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Thursday, June 20, 2019
SANTIAGO, Aug 20 2009 (IPS) - Two Chilean women living in the United States were so moved by the plight of people who were detained and disappeared during the 1973-1990 dictatorship of Augusto Pinochet that they overcame the problems of distance, and wrote a book reconstructing the personal lives of eight victims through the accounts given by their closest relatives.
“Whenever we worked on the book, we wept,” Carolina Moroder told IPS. She and her mother, Sonia Martin, co-authored the book “Londres 38, Londres 2000. Biografías/Testimonios de la guerra sucia del Cono Sur/Chile 1973-2000” (Londres 38, London 2000: Biographies/Testimonies of the Dirty War in the Southern Cone/Chile 1973-2000), published by the Centre for Social Studies (CESOC).
Number 38 Londres (London) street was the address of a detention and torture centre known as the “house of horrors” in downtown Santiago, in the earliest years of the dictatorship. It is now a memorial to the victims it once held, a “house of memory.”
“London 2000” alludes to the date of Pinochet’s release by the British government on health grounds, after nearly 17 months of house arrest pending extradition to Spain for crimes against humanity. The former dictator returned to Chile where he continued to elude trial in numerous prosecutions brought by victims’ families and others up until his death, six years later.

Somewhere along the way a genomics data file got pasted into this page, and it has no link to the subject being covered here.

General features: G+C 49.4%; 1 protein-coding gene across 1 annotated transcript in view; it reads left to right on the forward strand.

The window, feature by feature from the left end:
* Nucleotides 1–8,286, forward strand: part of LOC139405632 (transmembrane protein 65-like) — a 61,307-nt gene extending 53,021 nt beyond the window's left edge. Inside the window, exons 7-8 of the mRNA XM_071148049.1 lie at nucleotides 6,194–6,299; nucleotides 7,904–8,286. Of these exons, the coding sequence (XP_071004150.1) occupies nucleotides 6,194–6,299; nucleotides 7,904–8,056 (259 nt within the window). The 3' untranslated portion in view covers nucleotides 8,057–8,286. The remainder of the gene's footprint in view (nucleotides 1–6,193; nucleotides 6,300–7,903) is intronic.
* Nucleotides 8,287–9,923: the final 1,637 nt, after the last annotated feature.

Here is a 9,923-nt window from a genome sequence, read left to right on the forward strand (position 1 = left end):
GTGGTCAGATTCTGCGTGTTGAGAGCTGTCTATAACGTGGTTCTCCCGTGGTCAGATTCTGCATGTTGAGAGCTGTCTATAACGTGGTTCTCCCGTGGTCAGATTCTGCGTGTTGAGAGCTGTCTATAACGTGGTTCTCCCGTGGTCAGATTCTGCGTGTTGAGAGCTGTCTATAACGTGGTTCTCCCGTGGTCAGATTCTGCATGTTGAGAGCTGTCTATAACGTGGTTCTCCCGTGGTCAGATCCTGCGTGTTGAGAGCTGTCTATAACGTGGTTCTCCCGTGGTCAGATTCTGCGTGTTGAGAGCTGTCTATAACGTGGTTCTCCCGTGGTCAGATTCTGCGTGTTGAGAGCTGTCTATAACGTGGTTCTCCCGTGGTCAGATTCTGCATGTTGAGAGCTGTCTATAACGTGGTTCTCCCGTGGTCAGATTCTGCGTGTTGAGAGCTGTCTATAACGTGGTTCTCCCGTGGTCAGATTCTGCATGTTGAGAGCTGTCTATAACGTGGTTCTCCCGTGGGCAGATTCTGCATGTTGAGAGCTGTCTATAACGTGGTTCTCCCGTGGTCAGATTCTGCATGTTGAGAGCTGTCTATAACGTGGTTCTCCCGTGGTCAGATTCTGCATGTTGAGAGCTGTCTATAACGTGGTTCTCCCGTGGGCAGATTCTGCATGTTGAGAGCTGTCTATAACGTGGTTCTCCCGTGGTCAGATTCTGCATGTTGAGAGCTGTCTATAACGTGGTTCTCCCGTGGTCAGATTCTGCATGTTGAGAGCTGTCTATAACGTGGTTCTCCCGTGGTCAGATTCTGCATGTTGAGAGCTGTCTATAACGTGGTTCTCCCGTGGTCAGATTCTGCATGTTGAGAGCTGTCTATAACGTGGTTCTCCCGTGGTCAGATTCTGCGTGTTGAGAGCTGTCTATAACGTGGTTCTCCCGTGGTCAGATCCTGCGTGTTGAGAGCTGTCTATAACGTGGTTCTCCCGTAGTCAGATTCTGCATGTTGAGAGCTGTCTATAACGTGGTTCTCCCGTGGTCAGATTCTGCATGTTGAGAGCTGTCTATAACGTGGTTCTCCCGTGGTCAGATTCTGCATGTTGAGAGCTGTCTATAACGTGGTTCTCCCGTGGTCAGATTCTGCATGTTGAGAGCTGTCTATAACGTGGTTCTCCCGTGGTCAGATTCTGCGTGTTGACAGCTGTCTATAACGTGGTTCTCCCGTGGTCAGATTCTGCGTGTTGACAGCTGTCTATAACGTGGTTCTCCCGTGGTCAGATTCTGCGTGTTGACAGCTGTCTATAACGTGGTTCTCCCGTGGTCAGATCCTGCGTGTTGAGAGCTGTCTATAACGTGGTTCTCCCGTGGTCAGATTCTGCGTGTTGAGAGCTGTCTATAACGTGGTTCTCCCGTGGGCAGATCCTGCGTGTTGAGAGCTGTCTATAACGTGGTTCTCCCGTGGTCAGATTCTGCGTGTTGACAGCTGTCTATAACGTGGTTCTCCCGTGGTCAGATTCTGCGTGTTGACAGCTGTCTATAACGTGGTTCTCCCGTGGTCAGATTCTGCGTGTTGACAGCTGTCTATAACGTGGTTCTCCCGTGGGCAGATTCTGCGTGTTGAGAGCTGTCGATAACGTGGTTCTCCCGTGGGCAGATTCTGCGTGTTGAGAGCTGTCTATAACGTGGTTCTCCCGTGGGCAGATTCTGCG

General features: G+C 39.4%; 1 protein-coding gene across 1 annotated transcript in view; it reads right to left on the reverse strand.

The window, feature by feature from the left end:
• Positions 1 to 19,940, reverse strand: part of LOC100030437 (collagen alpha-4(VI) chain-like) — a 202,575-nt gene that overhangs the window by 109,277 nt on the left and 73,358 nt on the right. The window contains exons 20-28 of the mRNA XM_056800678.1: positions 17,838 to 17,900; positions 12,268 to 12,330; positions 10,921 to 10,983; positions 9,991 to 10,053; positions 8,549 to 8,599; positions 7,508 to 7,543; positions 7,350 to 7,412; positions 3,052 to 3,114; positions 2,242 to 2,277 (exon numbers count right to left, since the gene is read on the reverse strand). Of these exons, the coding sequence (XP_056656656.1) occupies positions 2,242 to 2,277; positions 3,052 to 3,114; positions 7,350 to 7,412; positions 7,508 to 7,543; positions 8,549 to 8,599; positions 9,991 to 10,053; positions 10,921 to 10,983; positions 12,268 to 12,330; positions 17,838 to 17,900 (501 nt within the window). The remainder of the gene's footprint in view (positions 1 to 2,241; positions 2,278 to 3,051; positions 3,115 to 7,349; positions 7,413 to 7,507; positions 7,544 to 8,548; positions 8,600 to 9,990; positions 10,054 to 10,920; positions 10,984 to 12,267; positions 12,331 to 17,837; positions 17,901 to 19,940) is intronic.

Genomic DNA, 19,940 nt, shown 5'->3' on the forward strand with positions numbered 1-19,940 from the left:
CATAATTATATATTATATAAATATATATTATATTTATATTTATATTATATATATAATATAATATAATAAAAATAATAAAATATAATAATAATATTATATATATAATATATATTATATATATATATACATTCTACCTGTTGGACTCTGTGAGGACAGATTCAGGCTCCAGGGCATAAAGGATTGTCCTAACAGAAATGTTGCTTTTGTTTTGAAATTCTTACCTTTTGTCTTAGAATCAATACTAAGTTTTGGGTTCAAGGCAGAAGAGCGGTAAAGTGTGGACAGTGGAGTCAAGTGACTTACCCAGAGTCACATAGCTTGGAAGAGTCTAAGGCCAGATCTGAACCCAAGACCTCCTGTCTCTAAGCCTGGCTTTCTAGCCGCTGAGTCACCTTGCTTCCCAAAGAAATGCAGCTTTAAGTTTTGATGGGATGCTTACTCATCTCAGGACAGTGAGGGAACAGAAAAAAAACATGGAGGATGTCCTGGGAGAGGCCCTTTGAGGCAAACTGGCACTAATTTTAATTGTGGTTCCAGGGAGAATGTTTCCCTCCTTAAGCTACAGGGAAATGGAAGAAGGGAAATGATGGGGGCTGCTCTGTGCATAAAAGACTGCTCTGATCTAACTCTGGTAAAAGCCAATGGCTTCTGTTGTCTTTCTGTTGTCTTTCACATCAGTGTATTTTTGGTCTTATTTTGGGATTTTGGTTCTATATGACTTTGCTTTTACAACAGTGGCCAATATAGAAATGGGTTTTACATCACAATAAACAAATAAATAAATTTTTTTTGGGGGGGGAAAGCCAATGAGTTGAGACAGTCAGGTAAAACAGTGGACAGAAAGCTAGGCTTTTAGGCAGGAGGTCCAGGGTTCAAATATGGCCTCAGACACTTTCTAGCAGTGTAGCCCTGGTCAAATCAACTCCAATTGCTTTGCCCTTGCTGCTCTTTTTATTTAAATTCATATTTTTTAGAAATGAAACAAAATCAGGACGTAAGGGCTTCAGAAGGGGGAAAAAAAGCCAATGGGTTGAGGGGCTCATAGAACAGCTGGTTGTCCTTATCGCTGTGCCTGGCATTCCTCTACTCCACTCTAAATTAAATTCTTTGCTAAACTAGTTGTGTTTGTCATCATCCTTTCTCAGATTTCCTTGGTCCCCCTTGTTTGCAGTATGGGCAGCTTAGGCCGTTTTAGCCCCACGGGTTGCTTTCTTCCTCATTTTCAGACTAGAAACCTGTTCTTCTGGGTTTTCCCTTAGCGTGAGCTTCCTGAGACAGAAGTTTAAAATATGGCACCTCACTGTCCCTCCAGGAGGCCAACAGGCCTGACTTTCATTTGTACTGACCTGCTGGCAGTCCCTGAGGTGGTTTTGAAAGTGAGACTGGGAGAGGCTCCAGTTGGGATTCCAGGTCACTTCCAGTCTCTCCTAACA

The bridge connecting these two “Londons” is the injustice that prevailed in Chile, the authors of the book say.
The 190-page book, released Aug. 6, was written from half a world away and with very few resources, said the authors, who went into exile in 1976 without having personally suffered at the hands of the dictatorship.
Martin was deeply moved by a display of photographs of those detained and disappeared during the 17-year-long dictatorship of the late general Pinochet (1915-2006), who led the Sept. 11, 1973 coup d’état which overthrew socialist president Salvador Allende.
Mireya García, an AFDD leader, worked with Martin to select the eight people featured in the book: seven men and one woman. They drew up a questionnaire and provided blank tapes for Gabriela Zúñiga, another member of the organisation, to record interviews with the relatives.
The book contains the transcripts of those interviews, which include details as personal as whether those who had disappeared were born by caesarean section or normal labour, whether they were quiet or unruly in character, good at reading or sports, had a yen for politics or a vocation for service.
“The (relatives’) voices are so powerful. You can hear them crying, or telling jokes to steady themselves. It was so hard for everyone. I am so grateful to these people who agreed to relive their terrible grief all over again, to let us know what happened so that it would not all have been in vain,” said Moroder, who has a degree in journalism.